State Tech takes barbecue to the next level by smoking entire steer

BY Edward Gehlert, Staff Writer
Posted 9/9/21

State Tech took the art of barbecuing to the next level with its creation and utilization of a nine-foot grill to smoke a whole steer over the course of 38 hours last week with an open meal served to …

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State Tech takes barbecue to the next level by smoking entire steer


State Tech took the art of barbecuing to the next level with its creation and utilization of a nine-foot grill to smoke a whole steer over the course of 38 hours last week with an open meal served to everyone who showed up last Wednesday.

Students and faculty members from various departments worked together on the design and construction of the grill, which easily held up to the more than 700 pounds of weight put on it by the steer.

The college’s welding students used plans designed by the drafting department to fabricate the grill. Precision machining students became involved by adding handles and gauges. Heavy equipment operation students played a part in the project as well, using an excavator to lift the steer into, and out of, the grill. 

Even the meat had a local connection to the college. The steer, Toro, was purchased by State Tech at the Osage County Fair from Lily Baker. 

The Baker family sent a large, homemade card to the college thanking them for buying her steer and stated they were excited that Toro was the first-ever steer purchased by State Tech.

The meat was prepared by injecting five gallons of liquid seasoning into it and half was coated with a dry rub. It was then cooked at temperatures between 225 and 250 degrees for 38 hours. Volunteers kept an eye on the temperature and added fresh charcoal roughly every half hour.

Ben Berhorst, a dean in the Division of Technology, said that when the college bought a steer at the county fair it was decided that this would be a good project to get different departments, faculty, and students working together. 

“We started looking on the internet and it didn’t look like anybody had ever really cooked a big beef before and we thought if anybody could try it, it would be us,” Berhorst said. “We set up a meeting initially with the drafting program and the welding program. We visited with ideas about how to make this work. Design/Drafting drew it all up and then welding fabricated it within a couple of weeks. Precision machining also made some components on it.”

Berhorst said that he believed approximately 50 students and 10 faculty were involved in the project in one capacity or another.

“It was awesome,” said Berhorst. “It was going to be awesome regardless because we all worked together to accomplish this. The fact that (the meat) turned out great is just a bonus. You can look around and see everybody smiling. This is what it’s all about.”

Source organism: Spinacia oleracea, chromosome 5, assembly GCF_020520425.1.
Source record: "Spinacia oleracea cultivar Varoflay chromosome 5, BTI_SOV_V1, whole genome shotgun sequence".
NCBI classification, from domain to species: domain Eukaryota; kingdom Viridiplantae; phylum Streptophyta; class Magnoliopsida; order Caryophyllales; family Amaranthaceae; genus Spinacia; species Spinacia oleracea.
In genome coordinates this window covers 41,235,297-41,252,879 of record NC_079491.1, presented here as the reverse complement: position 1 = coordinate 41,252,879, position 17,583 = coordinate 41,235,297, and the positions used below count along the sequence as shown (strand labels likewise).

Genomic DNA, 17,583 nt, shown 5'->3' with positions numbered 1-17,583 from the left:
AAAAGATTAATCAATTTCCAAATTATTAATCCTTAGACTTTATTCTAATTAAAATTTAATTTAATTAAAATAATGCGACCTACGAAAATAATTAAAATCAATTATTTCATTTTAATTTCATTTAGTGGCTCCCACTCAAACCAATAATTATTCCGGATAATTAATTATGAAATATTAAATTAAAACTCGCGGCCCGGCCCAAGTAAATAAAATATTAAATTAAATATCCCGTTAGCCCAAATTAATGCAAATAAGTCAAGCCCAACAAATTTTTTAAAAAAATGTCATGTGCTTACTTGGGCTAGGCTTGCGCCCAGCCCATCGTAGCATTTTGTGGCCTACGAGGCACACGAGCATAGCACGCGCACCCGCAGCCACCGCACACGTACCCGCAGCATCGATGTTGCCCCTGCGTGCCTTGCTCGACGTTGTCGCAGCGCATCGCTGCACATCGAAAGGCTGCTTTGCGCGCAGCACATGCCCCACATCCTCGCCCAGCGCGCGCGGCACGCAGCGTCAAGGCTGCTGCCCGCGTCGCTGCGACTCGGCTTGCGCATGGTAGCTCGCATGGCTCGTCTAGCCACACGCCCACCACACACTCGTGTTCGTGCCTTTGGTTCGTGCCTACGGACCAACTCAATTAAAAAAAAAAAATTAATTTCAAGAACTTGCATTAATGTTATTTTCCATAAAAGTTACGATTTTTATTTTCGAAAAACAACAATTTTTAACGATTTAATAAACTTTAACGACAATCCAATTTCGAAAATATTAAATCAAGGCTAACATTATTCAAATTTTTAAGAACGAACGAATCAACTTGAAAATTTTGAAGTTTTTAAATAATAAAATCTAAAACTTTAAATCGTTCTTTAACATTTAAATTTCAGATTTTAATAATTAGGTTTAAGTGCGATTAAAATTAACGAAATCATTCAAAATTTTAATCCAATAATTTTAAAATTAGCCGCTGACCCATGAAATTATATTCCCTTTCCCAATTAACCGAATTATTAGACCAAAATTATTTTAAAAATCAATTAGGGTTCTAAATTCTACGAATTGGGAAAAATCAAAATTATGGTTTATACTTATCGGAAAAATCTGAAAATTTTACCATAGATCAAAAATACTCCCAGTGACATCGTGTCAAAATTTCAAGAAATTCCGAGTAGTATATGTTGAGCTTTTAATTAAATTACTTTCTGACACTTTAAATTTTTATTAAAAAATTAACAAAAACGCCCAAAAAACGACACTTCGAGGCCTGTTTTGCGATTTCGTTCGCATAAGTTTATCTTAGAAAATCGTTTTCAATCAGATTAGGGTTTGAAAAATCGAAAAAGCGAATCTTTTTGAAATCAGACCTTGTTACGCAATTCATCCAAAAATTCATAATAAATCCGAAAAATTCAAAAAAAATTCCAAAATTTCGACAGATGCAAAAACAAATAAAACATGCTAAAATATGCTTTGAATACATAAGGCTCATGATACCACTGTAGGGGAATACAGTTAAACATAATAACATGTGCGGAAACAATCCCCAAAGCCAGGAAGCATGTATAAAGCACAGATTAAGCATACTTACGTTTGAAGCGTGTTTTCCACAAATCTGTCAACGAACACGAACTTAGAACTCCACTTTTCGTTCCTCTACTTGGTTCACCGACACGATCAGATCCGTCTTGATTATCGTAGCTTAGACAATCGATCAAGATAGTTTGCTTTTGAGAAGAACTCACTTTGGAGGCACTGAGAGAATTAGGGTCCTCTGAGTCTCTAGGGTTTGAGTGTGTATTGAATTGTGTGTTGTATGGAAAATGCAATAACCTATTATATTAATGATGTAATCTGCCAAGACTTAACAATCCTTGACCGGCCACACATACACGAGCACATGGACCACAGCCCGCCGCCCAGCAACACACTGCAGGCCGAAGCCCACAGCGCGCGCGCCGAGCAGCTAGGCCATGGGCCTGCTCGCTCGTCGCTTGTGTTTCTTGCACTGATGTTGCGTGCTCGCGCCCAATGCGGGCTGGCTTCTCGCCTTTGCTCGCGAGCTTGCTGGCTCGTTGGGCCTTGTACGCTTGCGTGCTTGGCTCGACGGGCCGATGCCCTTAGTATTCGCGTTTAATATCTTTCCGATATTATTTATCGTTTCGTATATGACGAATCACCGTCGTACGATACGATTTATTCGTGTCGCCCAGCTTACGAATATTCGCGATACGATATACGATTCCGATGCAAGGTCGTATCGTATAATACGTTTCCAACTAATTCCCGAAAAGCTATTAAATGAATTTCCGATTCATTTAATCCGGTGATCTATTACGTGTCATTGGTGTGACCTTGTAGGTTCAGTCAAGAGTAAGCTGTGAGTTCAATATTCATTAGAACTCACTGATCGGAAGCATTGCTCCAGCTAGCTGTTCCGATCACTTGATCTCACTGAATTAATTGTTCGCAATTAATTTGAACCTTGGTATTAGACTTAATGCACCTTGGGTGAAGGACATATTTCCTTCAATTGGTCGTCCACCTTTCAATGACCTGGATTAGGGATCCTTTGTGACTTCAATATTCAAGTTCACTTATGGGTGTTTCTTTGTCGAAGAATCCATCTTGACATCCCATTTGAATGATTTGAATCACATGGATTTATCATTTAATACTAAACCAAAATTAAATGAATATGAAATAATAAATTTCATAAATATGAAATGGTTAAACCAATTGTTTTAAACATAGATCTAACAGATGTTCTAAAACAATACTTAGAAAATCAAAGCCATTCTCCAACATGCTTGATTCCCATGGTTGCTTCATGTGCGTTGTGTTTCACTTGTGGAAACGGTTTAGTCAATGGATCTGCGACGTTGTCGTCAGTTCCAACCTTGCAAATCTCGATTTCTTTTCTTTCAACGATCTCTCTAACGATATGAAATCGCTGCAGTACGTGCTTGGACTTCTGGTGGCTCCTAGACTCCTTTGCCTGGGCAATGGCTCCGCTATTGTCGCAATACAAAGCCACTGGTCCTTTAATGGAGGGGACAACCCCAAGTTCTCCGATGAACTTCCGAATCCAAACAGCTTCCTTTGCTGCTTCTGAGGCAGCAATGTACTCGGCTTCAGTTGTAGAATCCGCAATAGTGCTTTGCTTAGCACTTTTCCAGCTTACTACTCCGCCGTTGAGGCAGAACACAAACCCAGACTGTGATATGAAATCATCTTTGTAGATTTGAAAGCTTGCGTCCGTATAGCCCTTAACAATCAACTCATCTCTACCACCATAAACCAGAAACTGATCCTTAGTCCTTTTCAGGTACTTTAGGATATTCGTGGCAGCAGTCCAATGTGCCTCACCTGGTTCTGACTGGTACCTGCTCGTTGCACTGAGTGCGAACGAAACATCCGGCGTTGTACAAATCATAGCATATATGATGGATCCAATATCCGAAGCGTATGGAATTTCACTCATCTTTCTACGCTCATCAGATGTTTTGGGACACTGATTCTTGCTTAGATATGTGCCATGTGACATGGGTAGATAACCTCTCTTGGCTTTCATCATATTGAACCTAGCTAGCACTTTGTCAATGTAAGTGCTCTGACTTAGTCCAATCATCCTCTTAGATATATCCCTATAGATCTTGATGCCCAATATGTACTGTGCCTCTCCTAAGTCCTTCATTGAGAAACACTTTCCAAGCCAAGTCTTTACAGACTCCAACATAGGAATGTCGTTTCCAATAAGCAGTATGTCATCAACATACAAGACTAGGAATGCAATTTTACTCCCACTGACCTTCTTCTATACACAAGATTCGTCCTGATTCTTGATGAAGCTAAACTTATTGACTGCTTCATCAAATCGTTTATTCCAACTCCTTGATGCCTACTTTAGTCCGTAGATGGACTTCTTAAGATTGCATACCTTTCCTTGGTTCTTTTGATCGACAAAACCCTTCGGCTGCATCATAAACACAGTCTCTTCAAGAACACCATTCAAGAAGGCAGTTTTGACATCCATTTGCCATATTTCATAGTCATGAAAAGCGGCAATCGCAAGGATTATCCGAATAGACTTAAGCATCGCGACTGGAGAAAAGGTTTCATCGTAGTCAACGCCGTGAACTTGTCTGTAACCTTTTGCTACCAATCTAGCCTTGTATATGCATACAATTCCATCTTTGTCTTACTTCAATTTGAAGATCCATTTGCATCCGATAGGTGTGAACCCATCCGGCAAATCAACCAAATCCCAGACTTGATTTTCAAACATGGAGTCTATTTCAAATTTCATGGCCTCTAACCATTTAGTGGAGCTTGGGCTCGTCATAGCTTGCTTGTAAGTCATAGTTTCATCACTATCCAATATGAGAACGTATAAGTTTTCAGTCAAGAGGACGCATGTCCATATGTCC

Overkill Barbecue is what faculty and staff decided to call the event. One student said the name was fitting while another remarked he hoped the college would do a bunch of turkeys for Thanksgiving.

“I would not rule anything out,” laughed Berhorst when asked about turkeys. “This won’t be the last time you see Overkill the grill. I suspect our next adventure will be to see how many hogs we can fit on it, but we’ll see.”

Heavy Equipment Operations Instructor Bobby Kinder said  13 students helped with the project. Kinder praised the students for their work and said he couldn’t have done it without them. 

“One student said that this was a once-in-a-lifetime opportunity to be able to do it,” said Kinder. “Not everybody cooks sides of beef every day.”

State Tech President Dr. Shawn Strong said he was impressed with how fast the project came together. Strong stressed it was a team effort between faculty and students, along with the departments involved.

“When we talked about buying a steer at the Osage County Fair, the question becomes what are you going to do with it once you buy it?” Dr. Strong said. “We quickly determined we were going to build a grill and cook the whole beef because, why not?”

Dr. Strong said that originally they thought they’d have maybe a few hundred students come out to eat. The length of the line easily passed that conservative estimate.

“I’m guessing half of our student body has come through the line so far,” said Dr. Strong. “This exceeded our expectations. We really didn’t know when we pulled it off the grill if the meat would be edible. We knew it would be safe to eat but we didn’t know how it would taste. It turned out to be some really good food.”

There is excitement from staff, faculty, and students about the possibility of using the grill for future events.

“We’ve had some discussions about how many pigs we can fit in that, how many chickens, and how many turkeys,” said Dr. Strong. “We’ll see. That thing is a little bit of work. So we’re going to try to automate it, maybe turn it into a true pellet grill type of thing. This time around it was kind of fun to babysit it. I, and a few of the deans, spent the last couple of nights here. I could do a few all-nighters when I was younger, but it wears me out now. Now that we know how to operate it we can turn it over to somebody else.”

Dr. Strong said that the college’s intent was to make a memory for students. 

“We call them high-impact experiences, something that a student will remember about their time at school,” said Dr. Strong. “I think we succeeded.”


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